UK prepares to relax cabotage rules to relieve driver crisis

10.28.2021

Government proposes six-month agreement to allow European hauliers 14 days of unlimited freedom to operate within Great Britain after completing a Europe-GB international freight delivery, a move rejected by the Road Haulage Association

The UK government is preparing to relax ‘cabotage’ rules in order to relieve the current acute lorry driver crisis by allowing European hauliers greater freedom to operate within Great Britain (GB) after completing a Europe-GB international freight delivery.

After the UK government’s botched attempt last month to belatedly relax visa rules for a limited number of EU hauliers failed to attract significant interest, the UK government today proposed «a possible temporary unilateral legislative extension of road haulage cabotage in order to alleviate pressures in the supply chain associated with the current shortage in lorry drivers».

Cabotage, the transport of goods or passengers between two places in the same country by a transport operator from another country for the purposes of hire and reward, is heavily restricted in the UK and abroad. The proposal is to allow unlimited cabotage movements of heavy goods vehicles for up to 14 days after arriving on a laden international journey into the UK, compared to the current rights of 2 cabotage journeys within 7 days of entry. It is proposed that the extension this will apply until for 3 or 6 months, subject to ongoing review and that it would not be transport sector specific.

«We are seeking evidence and views about allowing non-UK operators temporary extra cabotage rights within Great Britain for a short period of time, to support supply chains within the UK,» the government said, announcing a seven-day consultation period from 14 to 21 October 2021.

Consultation paper

The government’s consultation paper also seeks views and evidence about: Should the extension be limited to certain types of transport (for example, of food, port-related or more generally) and, if so, what types? How long extra cabotage rights should be allowed and, in particular, should they last for 3 months or 6 months. And should the extent of the cabotage rights be unlimited trips in 14 days as proposed, or should the extension be limited to a doubling of the current EU access — that is 4 trips in 7 days — but potentially expanded to allow all non-UK operators to work in this way?

«Whichever approach is taken, the firm intention is that this extension of rights would be confined to a limited period,» the UK stressed

Cabotage rights currently

The UK stressed that existing cabotrage rights would «continue before, alongside and after any additional temporary rights». Currently, the UK allows EU heavy goods vehicle operators rights to undertake up to 2 laden transports within 7 days of a laden entry on an international transport into the UK. This is in accordance with the UK/EU Trade and Co-operation Agreement, the so-called UK-EU ‘Brexit deal’.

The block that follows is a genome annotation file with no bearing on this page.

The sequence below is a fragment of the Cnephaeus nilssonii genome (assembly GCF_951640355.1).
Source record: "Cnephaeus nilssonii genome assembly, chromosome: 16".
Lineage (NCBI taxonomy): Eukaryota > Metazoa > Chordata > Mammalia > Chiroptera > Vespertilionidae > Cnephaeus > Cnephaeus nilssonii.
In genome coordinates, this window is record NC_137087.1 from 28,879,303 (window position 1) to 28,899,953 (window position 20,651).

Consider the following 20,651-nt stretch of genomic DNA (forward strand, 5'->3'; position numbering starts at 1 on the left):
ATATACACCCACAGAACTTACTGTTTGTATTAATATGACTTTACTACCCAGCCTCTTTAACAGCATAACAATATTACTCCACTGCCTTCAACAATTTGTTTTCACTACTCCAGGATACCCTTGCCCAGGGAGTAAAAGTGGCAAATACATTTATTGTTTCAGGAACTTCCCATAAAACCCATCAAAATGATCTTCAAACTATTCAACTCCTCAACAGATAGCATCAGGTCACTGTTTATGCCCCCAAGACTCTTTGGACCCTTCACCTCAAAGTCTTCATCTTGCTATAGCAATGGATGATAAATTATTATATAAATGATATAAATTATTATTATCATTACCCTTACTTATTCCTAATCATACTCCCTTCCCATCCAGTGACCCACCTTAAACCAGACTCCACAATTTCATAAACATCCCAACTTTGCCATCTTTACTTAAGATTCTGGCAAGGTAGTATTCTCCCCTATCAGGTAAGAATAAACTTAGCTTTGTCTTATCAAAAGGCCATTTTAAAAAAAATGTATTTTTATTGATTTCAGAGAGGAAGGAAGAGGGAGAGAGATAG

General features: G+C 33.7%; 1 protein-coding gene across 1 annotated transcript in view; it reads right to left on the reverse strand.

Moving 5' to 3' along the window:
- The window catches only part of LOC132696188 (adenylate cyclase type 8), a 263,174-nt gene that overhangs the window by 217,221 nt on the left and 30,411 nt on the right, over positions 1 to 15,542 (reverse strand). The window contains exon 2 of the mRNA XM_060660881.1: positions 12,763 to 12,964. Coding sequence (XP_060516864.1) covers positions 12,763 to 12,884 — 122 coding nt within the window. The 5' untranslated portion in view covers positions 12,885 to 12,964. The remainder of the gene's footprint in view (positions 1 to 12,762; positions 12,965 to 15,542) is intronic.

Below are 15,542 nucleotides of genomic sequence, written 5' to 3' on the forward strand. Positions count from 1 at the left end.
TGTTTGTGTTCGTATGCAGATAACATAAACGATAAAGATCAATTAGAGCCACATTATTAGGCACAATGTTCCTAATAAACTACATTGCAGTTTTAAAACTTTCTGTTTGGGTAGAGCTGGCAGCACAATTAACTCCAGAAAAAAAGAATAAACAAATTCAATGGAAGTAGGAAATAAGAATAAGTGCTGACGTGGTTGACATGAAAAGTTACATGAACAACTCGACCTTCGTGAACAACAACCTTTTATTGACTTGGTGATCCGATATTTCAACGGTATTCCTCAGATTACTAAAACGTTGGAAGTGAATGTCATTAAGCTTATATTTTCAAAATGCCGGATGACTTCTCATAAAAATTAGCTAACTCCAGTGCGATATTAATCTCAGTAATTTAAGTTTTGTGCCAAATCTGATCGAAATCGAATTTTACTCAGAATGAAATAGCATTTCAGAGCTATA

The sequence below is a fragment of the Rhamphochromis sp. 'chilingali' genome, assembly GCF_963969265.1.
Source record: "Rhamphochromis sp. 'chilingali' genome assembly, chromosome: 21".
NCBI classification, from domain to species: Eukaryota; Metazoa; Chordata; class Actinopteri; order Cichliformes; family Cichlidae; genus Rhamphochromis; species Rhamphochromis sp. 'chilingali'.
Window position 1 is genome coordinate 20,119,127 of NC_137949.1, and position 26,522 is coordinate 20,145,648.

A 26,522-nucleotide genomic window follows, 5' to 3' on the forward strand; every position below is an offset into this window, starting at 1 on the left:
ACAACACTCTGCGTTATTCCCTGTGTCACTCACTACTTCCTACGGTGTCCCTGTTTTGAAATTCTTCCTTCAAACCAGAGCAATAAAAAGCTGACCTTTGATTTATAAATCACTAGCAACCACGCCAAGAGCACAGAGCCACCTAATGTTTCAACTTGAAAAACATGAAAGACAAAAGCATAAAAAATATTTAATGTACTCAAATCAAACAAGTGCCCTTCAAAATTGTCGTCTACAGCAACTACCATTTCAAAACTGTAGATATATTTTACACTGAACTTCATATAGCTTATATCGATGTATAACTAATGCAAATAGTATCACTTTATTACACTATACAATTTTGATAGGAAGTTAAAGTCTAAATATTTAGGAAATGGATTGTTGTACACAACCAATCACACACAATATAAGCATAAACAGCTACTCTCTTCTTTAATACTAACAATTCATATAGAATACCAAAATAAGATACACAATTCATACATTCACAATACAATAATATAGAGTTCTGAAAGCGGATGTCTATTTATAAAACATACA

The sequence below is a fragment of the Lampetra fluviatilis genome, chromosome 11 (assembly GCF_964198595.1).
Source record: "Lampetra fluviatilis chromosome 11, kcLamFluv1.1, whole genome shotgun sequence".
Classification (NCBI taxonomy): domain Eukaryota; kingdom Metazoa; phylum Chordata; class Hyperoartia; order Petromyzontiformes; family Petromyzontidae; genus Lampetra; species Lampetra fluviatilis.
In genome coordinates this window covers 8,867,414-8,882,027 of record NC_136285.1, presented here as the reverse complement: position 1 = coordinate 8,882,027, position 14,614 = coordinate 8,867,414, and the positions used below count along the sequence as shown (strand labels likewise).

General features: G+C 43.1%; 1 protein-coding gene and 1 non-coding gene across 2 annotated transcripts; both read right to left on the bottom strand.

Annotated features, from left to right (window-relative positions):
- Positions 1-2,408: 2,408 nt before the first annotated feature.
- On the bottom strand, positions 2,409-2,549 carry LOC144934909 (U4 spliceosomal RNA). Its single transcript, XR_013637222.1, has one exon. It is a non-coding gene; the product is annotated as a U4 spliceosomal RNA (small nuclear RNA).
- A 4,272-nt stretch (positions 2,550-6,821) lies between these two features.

«The UK’s bilateral road transport agreements with other countries provide good access rights for international transports by operators based in wider Europe and also some countries just beyond,» the UK said. «They do not provide anything beyond very limited cabotage rights.

«The European Conference of Ministers of Transport (ECMT) system allows international transport using a fixed quota of permits within a 43 state system including the UK and nearly all of geographical Europe, but it does not permit any cabotage rights. An extension of cabotage rights may be applied to operators from EU member states, and those from countries outside of this group, for example, Russia or Turkey.»

The UK added: «If so, in particular, it is anticipated that any extension will particularly benefit operators from both Norway and Switzerland as currently there are virtually no existing cabotage rights for operators (who follow EU standards) from these countries and they can access the UK through the EU easily. In comparison, some EU member states rules in practice constrain the access of other third country operators to the UK.»

Background

The UK government belatedly acknowledged that «over the past recent months, shortages in lorry drivers have been associated with acute problems with the distribution of food and other essential goods and there have now been representations to allow increased levels of cabotage. These would be mechanisms to improve the supply of fresh food and other essential goods within the UK and to help to resolve problems in the UK as a result of lorry driver shortages.»

These representations include a letter to the Prime Minister from 31 Netherlands-based haulage operators, the UK said.

Before the pandemic, and while the UK was a member of the EU, cabotage comprised about 0.8% of national UK transports, equivalent to the work of around 3,000 permanent lorry drivers in the country.

«As cabotage was restricted to 3 movements at this time, it is anticipated that if a short-term extension is pursued (depending on the exact form), this may offer a similar uplift in the number of drivers available, although there is substantial uncertainty about take-up,» the UK said.

«Since March 2020, coronavirus (COVID-19), testing restrictions and other short-term factors have affected the ability to undertake cabotage, but testing has become routine and operations have adapted. Qualitative feedback indicates cabotage is concentrated on long-distance movements and that, currently, recruitment and retention for these driving roles (with overnight stays away from home for UK drivers) is particularly difficult.»